This is not about a specific type of yidaki, but is an interesting story and perspective to share about the meaning of yidaki for one clan, from Buwathay Munyarryun, a senior man of the Wangurri clan who lives at their main homeland of Dhalinybuy. When asked about the meaning of yidaki for him and his clan (by Ŋoŋu Ganambarr in a Yolŋu language, in the video clip linked to the right), he compared both the yidaki playing and singing of their clan to the sound of the rushing waters, particularly at the site of a sacred rock, along the river called Gularri which runs past Dhalinybuy.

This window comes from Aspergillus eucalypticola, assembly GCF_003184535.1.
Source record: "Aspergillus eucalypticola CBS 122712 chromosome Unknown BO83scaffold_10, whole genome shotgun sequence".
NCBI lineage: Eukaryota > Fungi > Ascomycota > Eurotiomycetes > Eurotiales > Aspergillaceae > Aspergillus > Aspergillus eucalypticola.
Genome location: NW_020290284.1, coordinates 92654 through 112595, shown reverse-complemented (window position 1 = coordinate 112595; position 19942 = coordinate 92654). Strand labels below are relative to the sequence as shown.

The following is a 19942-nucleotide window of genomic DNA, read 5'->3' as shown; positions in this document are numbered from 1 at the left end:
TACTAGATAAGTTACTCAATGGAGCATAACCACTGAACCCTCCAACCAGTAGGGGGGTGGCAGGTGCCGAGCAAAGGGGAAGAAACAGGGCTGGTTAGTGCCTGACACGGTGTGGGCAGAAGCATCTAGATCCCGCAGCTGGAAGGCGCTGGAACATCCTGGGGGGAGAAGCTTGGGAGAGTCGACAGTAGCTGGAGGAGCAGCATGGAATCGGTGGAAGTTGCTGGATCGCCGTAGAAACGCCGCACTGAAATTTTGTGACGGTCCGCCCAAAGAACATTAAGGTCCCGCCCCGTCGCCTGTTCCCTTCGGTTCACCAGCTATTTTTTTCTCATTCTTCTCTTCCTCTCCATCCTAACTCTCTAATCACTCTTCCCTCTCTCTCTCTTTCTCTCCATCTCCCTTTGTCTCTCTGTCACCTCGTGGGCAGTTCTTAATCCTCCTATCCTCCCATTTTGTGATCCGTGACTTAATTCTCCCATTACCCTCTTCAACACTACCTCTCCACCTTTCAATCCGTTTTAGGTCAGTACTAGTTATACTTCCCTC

Sometimes miny’tji, or sacred design, of Gularri is painted on yiḏaki from Dhalinybuy, along with animals found there who are important to Wangurri people. This is the case of the yidaki by Buwathay’s younger brother Mirrwatŋa, which appears below and elsewhere on this website. On the side pictured is Gomulu the heron with miny’tji, or clan design, for Gularri on his body. On the other side is a similarly decorated Nyuŋula, or oxe-eye herring.